Category: History

  • The king, the duke, blood, toil and trouble

    Blimey! Paul O’Connor is angling for a new job. Read his review to find out what that would be. Reviewed by Paul T. O’Connor TRAITOR KING: THE SCANDALOUS EXILE OF THE DUKE AND DUCHESS OF WINDSOR. By Andrew Lownie. Pegasus Books. 432 pages. $19.95, softcover. Also available as audiobook from Tantor Audio. 8 hours, 27 […]

  • Popular history that deserves the adjective

    Paul O’Connor starts the New Year off right with a review of a work of popular history that he says is as gripping as any fictional account. Maybe more…   Reviewed by Paul T. O’Connor   PRISONERS OF THE CASTLE: An Epic Story of Survival and Escape from Colditz, the Nazis’ Fortress Prison. By Ben […]

  • Charlie Lovett’s new novel is a thriller, for sure

    Charlie Lovett turns his considerable talents to writing an international thriller, with results that measure up to his fans’ high expectations. Reviewed by Linda C. Brinson THE ENIGMA AFFAIR.  By Charlie Lovett. Blackstone Publishing, 350 pages, $26.99, hardcover. Through four fine novels now, Charlie Lovett has proved that he is an imaginative, skilled, thoughtful, intelligent […]

  • Life and love in spite of the horrors

    Bob Moyer likes mysteries, detective stories and other fiction, but he also has a more serious side.  In his nonfiction-reading mode, he’s often a student of the Holocaust. This book, he says, is very real – and, thank goodness, also a story of survival and even happiness. INTO THE FOREST. By Rebecca Frankel. St. Martin’s […]

  • Courage and care under fire

    Reviewed by Linda C. Brinson ANGELS OF THE PACIFIC. By Elise Hooper. William Morrow. 358 pages. $16.99, paperback. Maybe it’s just coincidence, or maybe there’s renewed interest among Americans in World War II. Whatever the reason, this is the second historical novel about Americans in World War II that I’ve read in as many months. […]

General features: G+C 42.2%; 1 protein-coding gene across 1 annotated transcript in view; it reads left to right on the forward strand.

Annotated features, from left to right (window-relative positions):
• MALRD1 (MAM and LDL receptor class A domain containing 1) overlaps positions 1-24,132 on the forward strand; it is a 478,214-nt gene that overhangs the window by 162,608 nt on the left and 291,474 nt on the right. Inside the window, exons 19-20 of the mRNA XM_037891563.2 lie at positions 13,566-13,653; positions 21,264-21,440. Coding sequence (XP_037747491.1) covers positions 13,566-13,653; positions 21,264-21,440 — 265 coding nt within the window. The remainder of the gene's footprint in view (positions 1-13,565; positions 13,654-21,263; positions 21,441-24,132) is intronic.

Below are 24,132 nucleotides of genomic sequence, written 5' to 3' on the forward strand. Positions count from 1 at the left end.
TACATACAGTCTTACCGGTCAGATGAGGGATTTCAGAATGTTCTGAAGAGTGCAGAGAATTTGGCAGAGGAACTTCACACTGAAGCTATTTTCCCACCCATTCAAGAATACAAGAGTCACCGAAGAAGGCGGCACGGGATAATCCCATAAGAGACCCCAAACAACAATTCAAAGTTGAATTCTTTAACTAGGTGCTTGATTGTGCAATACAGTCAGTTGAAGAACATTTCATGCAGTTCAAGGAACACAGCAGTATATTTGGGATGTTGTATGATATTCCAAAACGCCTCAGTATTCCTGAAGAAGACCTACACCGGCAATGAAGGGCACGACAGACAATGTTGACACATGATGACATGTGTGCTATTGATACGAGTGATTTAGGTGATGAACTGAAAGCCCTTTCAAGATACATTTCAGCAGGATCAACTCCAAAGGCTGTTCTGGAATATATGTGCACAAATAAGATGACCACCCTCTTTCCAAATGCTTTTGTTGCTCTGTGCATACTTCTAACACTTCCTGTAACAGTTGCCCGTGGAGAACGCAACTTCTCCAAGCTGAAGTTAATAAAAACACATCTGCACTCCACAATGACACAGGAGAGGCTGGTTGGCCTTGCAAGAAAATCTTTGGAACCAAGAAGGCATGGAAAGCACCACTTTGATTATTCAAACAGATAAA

• Gripping tale of history resonates today

    Paul O’Connor is a longtime journalist who grew up in New England and has spent decades living in North Carolina, observing and writing about government, politics, political machinations and a range of other topics. This time, he’s considering some history that sounds eerily familiar. Reviewed by Paul T. O’Connor   LINCOLN ON THE VERGE: THIRTEEN […]

  • Pieces of a life

    Bob Moyer takes a look at a biography that gives new life to a 15-year-old Jewish girl in Norway who was killed in the Holocaust. Reviewed By Robert P. Moyer KATHE — Always Been in Norway. By Espen Sobye. Krakiel Publishing. 208 pages. $24.95. Early in his career, writer Espen Sobye was a statistician. He […]

  • A house filled with tears

    Rob Moyer loves detective fiction, it’s true. But from time to time, his interest in human nature – including its darker sides – takes him into the serious nonfiction realm, and particularly into the horrors of the Holocaust. Reviewed by Robert P. Moyer LETTERS TO CAMONDO. By Edmund de Waal. Farrah, Straus and Giroux. 182 […]

  • A good story – that raises questions

    Bob Moyer, aficionado of mysteries and thrillers, also has an abiding interest in nonfiction books about the Holocaust. Reviewed by Robert P. Moyer THE SPIRAL SHELL: A French Village Reveals Its Secrets of Jewish Resistance in World War II. A Memoir. By Sandell Morse. Schaffer Press. 239 pages. $24.95. Sandell Morse did not know what […]

  • A different perspective

    Paul O’Connor, a veteran journalist, offers a review of a book that he says isn’t easy to read – but worth the effort. Reviewed by Paul T. O’Connor CASTE: THE ORIGIN OF OUR DISCONTENTS. By Isabel Wilkerson. Random House. 388 pages. $32, hardcover. Many weekday mornings, a friend calls to discuss the news and express […]